I want to help you build a sustainable, profitable handmade business that makes you consistent income and sales. I only ever teach or recommend marketing, social media, pricing, production and branding tips that I’ve personally used successfully in my own 7-figure handmade businesses.
I'm Mei, from Los Angeles!
starting a business
get more traffic
running a business
make more sales
growing a business
mindset & productivity
pricing & money
selling on etsy
selling on amazon
The majority of customers we deal with are great.
But from time to time difficult customers can turn up.
Anyone in retail can tell you that they’re a headache.
Unfortunately, because people can hide behind their computers and stay somewhat anonymous, things can get really rough for online businesses.
The longer you’ve been in business, the more likely you are to encounter these situations.
We might not be able to avoid uncomfortable situations with customers, but we can control how we handle them.
And that can make all the difference.
I run three online businesses myself – so believe me, I’ve dealt with pretty much every type of situation with a customer.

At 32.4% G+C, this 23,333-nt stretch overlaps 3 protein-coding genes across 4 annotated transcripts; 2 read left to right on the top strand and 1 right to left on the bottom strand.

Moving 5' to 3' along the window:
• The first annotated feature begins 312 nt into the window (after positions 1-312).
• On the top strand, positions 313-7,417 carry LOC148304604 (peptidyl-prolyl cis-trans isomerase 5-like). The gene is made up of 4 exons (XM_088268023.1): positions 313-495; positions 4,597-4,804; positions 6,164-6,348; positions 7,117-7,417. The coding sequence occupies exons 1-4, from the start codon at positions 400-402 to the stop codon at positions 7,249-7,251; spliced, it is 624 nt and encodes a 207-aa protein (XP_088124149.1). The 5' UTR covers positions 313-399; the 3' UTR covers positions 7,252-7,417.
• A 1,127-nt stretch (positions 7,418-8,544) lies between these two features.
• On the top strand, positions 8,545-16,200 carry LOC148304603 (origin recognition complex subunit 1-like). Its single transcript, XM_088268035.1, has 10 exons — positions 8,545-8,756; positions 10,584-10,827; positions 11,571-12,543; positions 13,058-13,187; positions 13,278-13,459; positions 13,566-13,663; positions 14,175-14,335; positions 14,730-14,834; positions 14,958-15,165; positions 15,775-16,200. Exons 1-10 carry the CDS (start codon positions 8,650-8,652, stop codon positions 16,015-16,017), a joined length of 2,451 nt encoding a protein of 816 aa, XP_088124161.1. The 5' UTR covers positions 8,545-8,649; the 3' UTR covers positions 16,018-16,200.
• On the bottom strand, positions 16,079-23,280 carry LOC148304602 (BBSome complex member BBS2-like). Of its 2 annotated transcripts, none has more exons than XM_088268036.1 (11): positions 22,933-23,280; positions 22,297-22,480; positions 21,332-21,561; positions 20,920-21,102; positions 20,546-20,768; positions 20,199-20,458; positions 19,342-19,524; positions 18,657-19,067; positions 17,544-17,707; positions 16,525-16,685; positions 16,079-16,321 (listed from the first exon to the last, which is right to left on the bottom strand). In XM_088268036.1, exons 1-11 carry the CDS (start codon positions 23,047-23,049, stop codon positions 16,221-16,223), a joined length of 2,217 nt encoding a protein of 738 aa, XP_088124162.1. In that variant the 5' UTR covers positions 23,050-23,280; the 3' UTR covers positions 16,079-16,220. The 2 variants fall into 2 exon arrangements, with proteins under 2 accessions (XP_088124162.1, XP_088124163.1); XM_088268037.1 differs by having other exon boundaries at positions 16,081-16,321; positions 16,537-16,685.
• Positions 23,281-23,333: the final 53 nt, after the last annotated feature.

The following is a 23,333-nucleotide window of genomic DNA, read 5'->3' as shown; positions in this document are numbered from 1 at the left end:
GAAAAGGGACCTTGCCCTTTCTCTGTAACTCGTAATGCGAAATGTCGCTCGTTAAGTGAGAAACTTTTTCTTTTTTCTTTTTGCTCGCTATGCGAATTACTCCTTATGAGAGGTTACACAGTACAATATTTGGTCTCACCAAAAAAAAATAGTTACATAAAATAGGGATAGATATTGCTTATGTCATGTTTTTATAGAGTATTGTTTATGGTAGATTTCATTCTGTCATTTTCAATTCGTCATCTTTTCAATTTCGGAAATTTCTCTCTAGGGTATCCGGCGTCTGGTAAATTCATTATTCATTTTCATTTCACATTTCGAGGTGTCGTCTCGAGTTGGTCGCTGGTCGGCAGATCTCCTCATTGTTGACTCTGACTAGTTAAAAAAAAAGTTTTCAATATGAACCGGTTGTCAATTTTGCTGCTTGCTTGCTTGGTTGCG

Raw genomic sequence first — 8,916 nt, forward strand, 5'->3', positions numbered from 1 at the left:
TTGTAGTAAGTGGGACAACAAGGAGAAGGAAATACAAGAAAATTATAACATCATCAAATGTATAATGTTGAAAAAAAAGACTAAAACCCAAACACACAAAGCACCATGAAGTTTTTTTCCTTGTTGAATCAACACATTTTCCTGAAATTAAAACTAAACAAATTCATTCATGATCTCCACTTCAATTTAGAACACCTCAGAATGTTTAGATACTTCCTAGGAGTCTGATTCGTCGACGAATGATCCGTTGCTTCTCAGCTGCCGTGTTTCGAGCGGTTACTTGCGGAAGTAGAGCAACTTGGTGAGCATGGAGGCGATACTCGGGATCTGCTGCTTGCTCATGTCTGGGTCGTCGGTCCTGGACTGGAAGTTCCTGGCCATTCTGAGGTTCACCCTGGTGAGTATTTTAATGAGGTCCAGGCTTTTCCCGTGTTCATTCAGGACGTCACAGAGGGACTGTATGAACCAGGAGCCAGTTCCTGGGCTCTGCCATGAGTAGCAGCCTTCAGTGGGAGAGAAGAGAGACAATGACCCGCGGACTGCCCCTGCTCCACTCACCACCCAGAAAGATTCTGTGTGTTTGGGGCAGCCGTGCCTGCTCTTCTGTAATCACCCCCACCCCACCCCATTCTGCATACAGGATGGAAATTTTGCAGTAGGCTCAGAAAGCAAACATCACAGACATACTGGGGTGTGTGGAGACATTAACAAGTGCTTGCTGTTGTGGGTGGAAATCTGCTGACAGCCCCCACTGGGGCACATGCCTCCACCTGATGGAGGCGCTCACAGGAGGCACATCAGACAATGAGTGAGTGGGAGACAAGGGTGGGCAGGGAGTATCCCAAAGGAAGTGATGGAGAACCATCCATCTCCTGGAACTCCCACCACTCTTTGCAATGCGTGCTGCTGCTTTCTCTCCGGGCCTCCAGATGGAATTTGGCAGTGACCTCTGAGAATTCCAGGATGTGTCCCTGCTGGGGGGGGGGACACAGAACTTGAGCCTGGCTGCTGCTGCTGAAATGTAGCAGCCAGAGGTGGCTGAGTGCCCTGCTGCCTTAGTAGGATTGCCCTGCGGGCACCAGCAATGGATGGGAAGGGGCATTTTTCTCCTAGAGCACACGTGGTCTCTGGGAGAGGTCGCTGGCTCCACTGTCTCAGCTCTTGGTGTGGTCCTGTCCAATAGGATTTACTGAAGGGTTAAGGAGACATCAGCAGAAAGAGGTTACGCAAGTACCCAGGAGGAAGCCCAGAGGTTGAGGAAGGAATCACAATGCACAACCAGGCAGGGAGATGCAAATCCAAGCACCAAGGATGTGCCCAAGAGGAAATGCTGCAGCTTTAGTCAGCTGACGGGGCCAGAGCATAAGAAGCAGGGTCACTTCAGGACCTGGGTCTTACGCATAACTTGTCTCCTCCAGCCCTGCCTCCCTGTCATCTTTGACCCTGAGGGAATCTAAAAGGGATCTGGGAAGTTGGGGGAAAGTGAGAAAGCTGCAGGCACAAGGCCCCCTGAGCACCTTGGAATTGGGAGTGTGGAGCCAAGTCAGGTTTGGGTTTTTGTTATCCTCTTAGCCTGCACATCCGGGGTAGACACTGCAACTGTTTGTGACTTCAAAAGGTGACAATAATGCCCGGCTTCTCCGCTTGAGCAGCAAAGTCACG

You might want to hear that we don’t have to deal with tough customers.
If they’re being rude or have outrageous expectations, can’t we just shut them down and stop doing business with them?
Well, not exactly.
When it comes to customer service, my philosophy is to always try to make the customer happy, even if it costs me money or time.
And even if the problem isn’t my fault.
You may be thinking, “Why would we break our backs, and our banks, for difficult people?”.
Honestly, keeping our customers happy – even at our own expense – is one of the keys to long term success.
It actually saves our businesses, even if we think it might hurt it.
Trust me when I say that nothing will burn a business down faster than angry customers posting negative reviews online.
Don’t forget, people have so much power online these days.
When you think about it, reviews have the power to make or break a business!
Reviews are how we decide whether or not to trust a business.
If a customer posts that she had a bad experience, we’ll be less likely to buy from that business.
That’s why it’s ultimately worth it to make those sacrifices for our difficult customers.
It’s worth the cost of an extra shipment, if it means one less negative review.
Plus, customers really notice when we go out of our way for them and will give a 5 star review to thank us, and then tell all their friends about how awesome we are.
Of course, this is all easier said than done.
I see a lot of shop owners become protective and defensive when customers are upset.
And I get that.
I feel that way too all the time.
As makers, we’re proud of our products and our work ethic.